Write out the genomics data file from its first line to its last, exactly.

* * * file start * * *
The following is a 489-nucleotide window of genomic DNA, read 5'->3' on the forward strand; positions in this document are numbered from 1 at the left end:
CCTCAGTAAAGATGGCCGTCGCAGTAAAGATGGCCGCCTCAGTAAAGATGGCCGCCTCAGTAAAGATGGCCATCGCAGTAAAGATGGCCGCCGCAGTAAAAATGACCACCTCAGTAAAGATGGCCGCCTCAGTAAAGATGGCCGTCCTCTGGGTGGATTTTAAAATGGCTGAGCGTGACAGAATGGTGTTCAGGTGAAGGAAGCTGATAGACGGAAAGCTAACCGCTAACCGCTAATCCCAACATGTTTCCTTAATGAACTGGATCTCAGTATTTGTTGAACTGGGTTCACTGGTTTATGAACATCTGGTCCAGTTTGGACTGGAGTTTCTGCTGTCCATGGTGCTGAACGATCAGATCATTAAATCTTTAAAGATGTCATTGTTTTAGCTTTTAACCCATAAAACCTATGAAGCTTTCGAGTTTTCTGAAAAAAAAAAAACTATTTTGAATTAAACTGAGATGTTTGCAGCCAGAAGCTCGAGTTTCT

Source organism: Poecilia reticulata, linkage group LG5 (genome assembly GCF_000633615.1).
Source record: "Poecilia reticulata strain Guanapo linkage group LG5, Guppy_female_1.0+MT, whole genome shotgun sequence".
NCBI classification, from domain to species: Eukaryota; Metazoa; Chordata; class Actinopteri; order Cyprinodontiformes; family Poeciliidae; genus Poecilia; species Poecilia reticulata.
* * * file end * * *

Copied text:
The following is a 489-nucleotide window of genomic DNA, read 5'->3' on the forward strand; positions in this document are numbered from 1 at the left end:
CCTCAGTAAAGATGGCCGTCGCAGTAAAGATGGCCGCCTCAGTAAAGATGGCCGCCTCAGTAAAGATGGCCATCGCAGTAAAGATGGCCGCCGCAGTAAAAATGACCACCTCAGTAAAGATGGCCGCCTCAGTAAAGATGGCCGTCCTCTGGGTGGATTTTAAAATGGCTGAGCGTGACAGAATGGTGTTCAGGTGAAGGAAGCTGATAGACGGAAAGCTAACCGCTAACCGCTAATCCCAACATGTTTCCTTAATGAACTGGATCTCAGTATTTGTTGAACTGGGTTCACTGGTTTATGAACATCTGGTCCAGTTTGGACTGGAGTTTCTGCTGTCCATGGTGCTGAACGATCAGATCATTAAATCTTTAAAGATGTCATTGTTTTAGCTTTTAACCCATAAAACCTATGAAGCTTTCGAGTTTTCTGAAAAAAAAAAAACTATTTTGAATTAAACTGAGATGTTTGCAGCCAGAAGCTCGAGTTTCT

Source organism: Poecilia reticulata, linkage group LG5 (genome assembly GCF_000633615.1).
Source record: "Poecilia reticulata strain Guanapo linkage group LG5, Guppy_female_1.0+MT, whole genome shotgun sequence".
NCBI classification, from domain to species: Eukaryota; Metazoa; Chordata; class Actinopteri; order Cyprinodontiformes; family Poeciliidae; genus Poecilia; species Poecilia reticulata.